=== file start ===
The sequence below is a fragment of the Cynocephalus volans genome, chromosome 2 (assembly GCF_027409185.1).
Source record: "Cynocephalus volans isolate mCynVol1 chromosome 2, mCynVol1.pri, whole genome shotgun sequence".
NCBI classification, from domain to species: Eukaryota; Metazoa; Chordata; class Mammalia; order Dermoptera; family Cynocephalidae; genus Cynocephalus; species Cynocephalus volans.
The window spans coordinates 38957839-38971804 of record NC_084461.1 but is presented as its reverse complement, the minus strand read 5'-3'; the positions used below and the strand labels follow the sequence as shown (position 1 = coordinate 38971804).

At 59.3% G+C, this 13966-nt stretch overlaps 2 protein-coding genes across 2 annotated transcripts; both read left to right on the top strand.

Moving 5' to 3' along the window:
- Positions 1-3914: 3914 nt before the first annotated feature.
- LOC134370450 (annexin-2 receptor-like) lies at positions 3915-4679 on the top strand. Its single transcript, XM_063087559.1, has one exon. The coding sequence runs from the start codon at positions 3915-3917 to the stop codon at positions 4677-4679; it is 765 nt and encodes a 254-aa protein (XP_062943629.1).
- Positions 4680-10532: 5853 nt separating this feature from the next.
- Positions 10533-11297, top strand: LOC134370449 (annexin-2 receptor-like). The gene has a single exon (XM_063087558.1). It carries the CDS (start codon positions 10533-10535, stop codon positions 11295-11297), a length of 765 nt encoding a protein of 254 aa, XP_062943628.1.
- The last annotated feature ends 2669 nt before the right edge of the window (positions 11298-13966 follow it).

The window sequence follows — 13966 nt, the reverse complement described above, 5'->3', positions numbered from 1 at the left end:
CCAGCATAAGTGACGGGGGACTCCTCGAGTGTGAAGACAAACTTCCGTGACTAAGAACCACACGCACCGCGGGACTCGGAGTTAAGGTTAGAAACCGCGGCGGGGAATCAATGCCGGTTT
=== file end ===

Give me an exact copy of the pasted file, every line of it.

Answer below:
The sequence below is a fragment of the Cynocephalus volans genome, chromosome 2 (assembly GCF_027409185.1).
Source record: "Cynocephalus volans isolate mCynVol1 chromosome 2, mCynVol1.pri, whole genome shotgun sequence".
NCBI classification, from domain to species: Eukaryota; Metazoa; Chordata; class Mammalia; order Dermoptera; family Cynocephalidae; genus Cynocephalus; species Cynocephalus volans.
The window spans coordinates 38957839-38971804 of record NC_084461.1 but is presented as its reverse complement, the minus strand read 5'-3'; the positions used below and the strand labels follow the sequence as shown (position 1 = coordinate 38971804).

At 59.3% G+C, this 13966-nt stretch overlaps 2 protein-coding genes across 2 annotated transcripts; both read left to right on the top strand.

Moving 5' to 3' along the window:
- Positions 1-3914: 3914 nt before the first annotated feature.
- LOC134370450 (annexin-2 receptor-like) lies at positions 3915-4679 on the top strand. Its single transcript, XM_063087559.1, has one exon. The coding sequence runs from the start codon at positions 3915-3917 to the stop codon at positions 4677-4679; it is 765 nt and encodes a 254-aa protein (XP_062943629.1).
- Positions 4680-10532: 5853 nt separating this feature from the next.
- Positions 10533-11297, top strand: LOC134370449 (annexin-2 receptor-like). The gene has a single exon (XM_063087558.1). It carries the CDS (start codon positions 10533-10535, stop codon positions 11295-11297), a length of 765 nt encoding a protein of 254 aa, XP_062943628.1.
- The last annotated feature ends 2669 nt before the right edge of the window (positions 11298-13966 follow it).

The window sequence follows — 13966 nt, the reverse complement described above, 5'->3', positions numbered from 1 at the left end:
CCAGCATAAGTGACGGGGGACTCCTCGAGTGTGAAGACAAACTTCCGTGACTAAGAACCACACGCACCGCGGGACTCGGAGTTAAGGTTAGAAACCGCGGCGGGGAATCAATGCCGGTTT